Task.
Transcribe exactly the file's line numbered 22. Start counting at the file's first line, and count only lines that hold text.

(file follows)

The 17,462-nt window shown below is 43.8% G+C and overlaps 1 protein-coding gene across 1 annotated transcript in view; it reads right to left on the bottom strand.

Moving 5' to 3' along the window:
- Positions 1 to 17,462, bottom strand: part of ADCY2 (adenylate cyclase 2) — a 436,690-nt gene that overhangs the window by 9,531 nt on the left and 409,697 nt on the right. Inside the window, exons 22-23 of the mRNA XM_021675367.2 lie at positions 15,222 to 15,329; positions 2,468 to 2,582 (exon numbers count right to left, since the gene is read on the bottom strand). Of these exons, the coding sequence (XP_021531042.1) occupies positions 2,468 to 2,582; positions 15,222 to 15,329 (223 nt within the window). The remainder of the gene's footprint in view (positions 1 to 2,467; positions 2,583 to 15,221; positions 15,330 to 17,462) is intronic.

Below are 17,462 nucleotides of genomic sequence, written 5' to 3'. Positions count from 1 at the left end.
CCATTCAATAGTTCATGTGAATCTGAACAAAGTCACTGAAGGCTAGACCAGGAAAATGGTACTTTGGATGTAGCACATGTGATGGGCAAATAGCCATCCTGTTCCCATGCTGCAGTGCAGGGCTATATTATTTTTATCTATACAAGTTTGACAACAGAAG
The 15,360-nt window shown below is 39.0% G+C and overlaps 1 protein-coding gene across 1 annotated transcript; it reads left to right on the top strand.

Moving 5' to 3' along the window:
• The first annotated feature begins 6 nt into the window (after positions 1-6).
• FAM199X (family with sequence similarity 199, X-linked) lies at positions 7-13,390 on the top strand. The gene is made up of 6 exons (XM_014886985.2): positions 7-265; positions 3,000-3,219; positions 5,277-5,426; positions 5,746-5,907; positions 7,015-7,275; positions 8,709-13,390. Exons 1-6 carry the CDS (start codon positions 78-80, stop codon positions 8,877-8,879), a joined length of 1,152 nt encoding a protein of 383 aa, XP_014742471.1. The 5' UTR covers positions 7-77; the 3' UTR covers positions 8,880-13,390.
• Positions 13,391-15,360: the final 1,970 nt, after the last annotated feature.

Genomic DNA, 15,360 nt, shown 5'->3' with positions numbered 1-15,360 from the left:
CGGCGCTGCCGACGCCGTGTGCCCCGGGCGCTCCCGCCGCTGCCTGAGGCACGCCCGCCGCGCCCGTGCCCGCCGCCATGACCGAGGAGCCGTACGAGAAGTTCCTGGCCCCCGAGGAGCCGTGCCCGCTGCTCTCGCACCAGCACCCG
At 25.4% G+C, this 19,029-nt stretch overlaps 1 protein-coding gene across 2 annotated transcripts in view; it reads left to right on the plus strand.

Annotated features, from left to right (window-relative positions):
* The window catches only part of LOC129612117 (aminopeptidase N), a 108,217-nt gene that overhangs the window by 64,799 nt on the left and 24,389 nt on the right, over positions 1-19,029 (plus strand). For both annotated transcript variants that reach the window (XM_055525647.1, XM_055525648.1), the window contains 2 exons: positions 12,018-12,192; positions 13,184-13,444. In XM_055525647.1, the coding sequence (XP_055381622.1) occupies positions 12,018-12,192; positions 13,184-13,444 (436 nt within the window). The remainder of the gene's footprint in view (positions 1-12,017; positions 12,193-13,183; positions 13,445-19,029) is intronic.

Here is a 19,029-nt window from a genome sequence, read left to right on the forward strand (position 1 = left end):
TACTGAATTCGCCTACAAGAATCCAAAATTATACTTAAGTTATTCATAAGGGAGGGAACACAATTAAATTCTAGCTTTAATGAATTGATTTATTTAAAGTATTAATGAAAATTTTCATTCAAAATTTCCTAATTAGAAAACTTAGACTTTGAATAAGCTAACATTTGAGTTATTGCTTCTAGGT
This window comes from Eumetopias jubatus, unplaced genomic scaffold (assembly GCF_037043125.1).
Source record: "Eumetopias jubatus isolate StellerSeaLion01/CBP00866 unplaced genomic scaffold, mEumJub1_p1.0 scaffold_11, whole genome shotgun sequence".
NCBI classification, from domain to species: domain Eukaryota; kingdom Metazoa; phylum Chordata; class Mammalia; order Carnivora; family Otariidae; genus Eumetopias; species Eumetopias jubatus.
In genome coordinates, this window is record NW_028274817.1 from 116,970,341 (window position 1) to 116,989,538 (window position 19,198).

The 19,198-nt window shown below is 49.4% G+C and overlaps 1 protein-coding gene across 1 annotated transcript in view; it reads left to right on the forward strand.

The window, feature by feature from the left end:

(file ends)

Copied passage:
The 19,198-nt window shown below is 49.4% G+C and overlaps 1 protein-coding gene across 1 annotated transcript in view; it reads left to right on the forward strand.